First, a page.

Ms Huang Feili (centre) and two registered Chinese medicine practitioners, Miss Chow Ching-lam (left) and Miss Yu Ka-wai (right), share the results of a clinical study on Chinese medicine treatment for eczema

黃霏莉醫師 (中) 與兩位註冊中醫師周婧琳小姐 (左) 和余嘉慧小姐 (右) 分享中醫藥治療濕疹的臨床研究結果

Chinese medicine herbs commonly used to treat eczema


Date: 25 Aug 2015 (Tuesday)


HKBU clinical study finds an overall efficacy rate of over 80% in Chinese medicine treatment of eczema


The Clinical Division of the School of Chinese Medicine (SCM) recently conducted a clinical study on Chinese medicine treatment of eczema. The results indicated that the overall efficacy rate of Chinese medicine treatment of this disease is 81.3%.
Eczema is a common dermatological condition afflicting people in Hong Kong. Often triggered by allergies, the skin becomes inflamed or irritated. Due to the humid weather in the territory and the adoption of Western dietary habits, the prevalence rate of eczema in Hong Kong remains stubbornly high. Eczema can be divided into three subtypes, namely “acute eczema”, “sub-acute eczema” and “chronic eczema”. Chinese medicine treatment of eczema often involves the simultaneous prescription of herbal medicine which is to be taken orally and topical medicine which is to be applied externally.
To explore the characteristics of different syndromes of eczema and the effectiveness of Chinese medicine in treating eczema, Ms Huang Feili, Principal Lecturer, and Associate Director of the Clinical Division of SCM, conducted a clinical observation on 539 patients (316 female and 223 male, aged between 1 and 83) who attended medical consultations at three HKBU Chinese medicine clinics from January 2011 to December 2014. Among the patients, 18 of them were diagnosed with “acute eczema”, 90 with “sub-acute eczema” and 431 with “chronic eczema”. According to the observation and analysis, the syndromes of eczema were generally divided into 10 categories: spleen function deficiency, blood stasis, liver qi stagnation, wind-heat invasion, excessive heat in blood, yin deficiency, kidney function deficiency, heart and lung function deficiency, excessive heat-dampness and excessive wind-dampness.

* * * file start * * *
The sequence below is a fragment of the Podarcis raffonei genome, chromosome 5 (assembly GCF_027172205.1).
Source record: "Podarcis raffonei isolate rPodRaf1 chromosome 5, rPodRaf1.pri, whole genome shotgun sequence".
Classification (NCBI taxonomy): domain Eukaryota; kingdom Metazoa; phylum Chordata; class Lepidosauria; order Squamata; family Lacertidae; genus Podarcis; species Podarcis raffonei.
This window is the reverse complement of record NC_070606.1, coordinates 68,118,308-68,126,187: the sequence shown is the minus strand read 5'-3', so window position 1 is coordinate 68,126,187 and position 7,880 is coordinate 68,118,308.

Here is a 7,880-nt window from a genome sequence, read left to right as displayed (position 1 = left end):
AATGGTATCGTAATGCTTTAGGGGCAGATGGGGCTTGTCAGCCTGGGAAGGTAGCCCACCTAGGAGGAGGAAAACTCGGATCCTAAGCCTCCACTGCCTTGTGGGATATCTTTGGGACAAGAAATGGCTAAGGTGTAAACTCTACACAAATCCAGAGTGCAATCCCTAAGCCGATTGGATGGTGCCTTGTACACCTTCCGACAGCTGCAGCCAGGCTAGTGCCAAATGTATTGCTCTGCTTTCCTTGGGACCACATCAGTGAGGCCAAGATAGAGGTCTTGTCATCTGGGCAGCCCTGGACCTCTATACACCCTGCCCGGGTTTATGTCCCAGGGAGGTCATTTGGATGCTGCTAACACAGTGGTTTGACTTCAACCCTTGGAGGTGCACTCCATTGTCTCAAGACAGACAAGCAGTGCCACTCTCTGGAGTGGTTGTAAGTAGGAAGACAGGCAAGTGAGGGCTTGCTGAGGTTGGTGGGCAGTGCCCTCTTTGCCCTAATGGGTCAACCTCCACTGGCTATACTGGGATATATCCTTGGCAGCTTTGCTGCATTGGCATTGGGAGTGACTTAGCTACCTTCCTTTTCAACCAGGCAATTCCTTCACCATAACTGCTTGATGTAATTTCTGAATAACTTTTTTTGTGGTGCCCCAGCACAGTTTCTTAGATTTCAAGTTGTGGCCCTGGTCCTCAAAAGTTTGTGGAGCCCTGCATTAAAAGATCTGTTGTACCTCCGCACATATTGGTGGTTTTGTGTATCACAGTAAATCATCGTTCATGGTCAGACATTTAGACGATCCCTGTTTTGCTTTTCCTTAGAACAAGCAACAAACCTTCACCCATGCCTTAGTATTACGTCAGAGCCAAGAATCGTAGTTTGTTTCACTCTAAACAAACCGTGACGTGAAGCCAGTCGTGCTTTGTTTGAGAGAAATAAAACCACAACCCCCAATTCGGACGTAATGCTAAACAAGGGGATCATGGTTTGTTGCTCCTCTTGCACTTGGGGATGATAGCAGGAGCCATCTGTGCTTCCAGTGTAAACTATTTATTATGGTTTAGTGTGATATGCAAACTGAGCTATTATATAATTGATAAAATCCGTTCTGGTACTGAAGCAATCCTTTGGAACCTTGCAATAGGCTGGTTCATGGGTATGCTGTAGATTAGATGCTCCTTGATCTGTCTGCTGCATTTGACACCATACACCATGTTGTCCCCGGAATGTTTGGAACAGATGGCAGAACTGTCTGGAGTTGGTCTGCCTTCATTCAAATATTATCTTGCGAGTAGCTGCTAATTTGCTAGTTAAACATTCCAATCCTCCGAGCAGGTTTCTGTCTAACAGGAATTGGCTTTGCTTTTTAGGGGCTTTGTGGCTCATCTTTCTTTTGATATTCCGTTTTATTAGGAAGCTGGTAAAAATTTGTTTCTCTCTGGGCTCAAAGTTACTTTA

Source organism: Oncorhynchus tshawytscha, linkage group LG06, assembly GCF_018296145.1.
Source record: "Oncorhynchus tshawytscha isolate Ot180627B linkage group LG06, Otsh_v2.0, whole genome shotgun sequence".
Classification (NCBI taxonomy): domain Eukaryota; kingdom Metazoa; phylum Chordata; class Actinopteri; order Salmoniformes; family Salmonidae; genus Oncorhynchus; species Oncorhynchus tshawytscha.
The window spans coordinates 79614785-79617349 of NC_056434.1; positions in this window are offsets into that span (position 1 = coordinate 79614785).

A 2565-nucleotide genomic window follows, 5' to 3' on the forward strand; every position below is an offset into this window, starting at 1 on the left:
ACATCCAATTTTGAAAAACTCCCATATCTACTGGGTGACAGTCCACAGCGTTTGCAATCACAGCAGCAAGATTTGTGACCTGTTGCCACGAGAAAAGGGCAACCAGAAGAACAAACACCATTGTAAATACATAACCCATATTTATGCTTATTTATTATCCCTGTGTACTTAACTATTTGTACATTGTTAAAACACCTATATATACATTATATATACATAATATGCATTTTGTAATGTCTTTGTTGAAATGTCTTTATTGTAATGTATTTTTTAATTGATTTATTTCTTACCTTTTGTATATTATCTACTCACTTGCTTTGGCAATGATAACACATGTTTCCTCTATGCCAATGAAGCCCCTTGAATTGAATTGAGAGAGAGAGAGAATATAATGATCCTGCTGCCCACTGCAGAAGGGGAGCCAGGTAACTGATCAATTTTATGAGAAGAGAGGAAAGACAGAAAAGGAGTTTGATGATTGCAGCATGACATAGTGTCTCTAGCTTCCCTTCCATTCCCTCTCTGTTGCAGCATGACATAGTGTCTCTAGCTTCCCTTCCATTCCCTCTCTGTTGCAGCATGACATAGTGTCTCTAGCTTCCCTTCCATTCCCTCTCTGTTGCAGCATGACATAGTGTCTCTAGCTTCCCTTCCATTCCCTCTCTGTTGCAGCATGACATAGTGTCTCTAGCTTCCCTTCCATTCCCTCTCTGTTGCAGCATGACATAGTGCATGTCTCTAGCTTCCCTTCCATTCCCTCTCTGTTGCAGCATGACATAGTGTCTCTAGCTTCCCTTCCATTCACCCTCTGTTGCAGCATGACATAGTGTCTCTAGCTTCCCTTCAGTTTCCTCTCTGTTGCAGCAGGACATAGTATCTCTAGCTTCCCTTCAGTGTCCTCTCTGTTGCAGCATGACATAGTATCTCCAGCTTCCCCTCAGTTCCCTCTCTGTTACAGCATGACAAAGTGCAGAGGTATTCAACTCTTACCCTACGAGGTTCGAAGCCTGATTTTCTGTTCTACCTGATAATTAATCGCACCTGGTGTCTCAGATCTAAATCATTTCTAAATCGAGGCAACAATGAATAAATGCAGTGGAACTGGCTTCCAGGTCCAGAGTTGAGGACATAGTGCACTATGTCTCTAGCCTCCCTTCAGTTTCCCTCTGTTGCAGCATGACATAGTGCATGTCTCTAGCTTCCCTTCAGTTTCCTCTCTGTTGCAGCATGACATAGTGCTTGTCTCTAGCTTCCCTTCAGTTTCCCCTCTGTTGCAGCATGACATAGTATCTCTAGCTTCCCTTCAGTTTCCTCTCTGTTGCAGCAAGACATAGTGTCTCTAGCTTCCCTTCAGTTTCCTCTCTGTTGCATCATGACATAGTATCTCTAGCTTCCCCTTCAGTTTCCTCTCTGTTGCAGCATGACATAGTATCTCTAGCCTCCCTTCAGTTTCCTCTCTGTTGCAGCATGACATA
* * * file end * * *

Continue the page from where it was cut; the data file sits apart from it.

During the period of observation, Ms Huang provided different prescriptions to individual patients according to the Chinese medicine principle of “treatment based on syndrome differentiation”. Topical use of herbal medicine and acupuncture treatment was also given to some patients. The study revealed that the overall efficacy rate of Chinese medicine treatment of eczema was 81.3% whereas an efficacy rate of 100% was achieved for “acute eczema”, 94.4% for “sub-acute eczema” and 78.2% for “chronic eczema”. In addition, an obvious therapeutic effect was observed in patients who received more treatments. An overall efficacy rate of 95% was recorded for patients who received seven treatments or above. No correlation was found between the age of the patient and therapeutic effect. The results also showed that 88.9%, 32.7%, 34.1% and 48.8% of the patients reported having spleen function deficiency, liver qi stagnation, blood stasis and invading pathogens, respectively.
In general, the observation indicated that 80% of the cases belonged to “chronic eczema” while these patients were suffering from different extents of yin and yang imbalance in their internal organs. Spleen function deficiency was found to be a common syndrome, reflecting the close correlation between the organ and eczema. Since the major cause of eczema is due to an imbalance found in internal organs, a longer treatment process is required to obtain a satisfactory therapeutic effect. The health of the individual would also be further improved when the skin allergy has been alleviated.
Ms Huang Feili explained that a patient with eczema who is found to have a disorder in their spleen and other internal organs exhibits weakened skin resistance, which makes the person susceptible to attack by external pathogens, further exacerbating the disease. According to Chinese medicine treatment, herbs that remove pathogenic wind, detoxify and clear dampness and heat, which are used to nourish spleen and organs, would also achieve better results in treating secondary infection of eczema. Herbs that help promote blood circulation and resolve stagnation are also used to relieve itchiness caused by blood stasis.
Ms Huang said that according to Chinese medicine theory, liver qi stagnation creates a certain impact on spleen and stomach function and results in blood stasis which aggravates the condition. She advised eczema patients to better regulate their emotions, steer away from negative emotions and avoid getting irritated in order to recover sooner.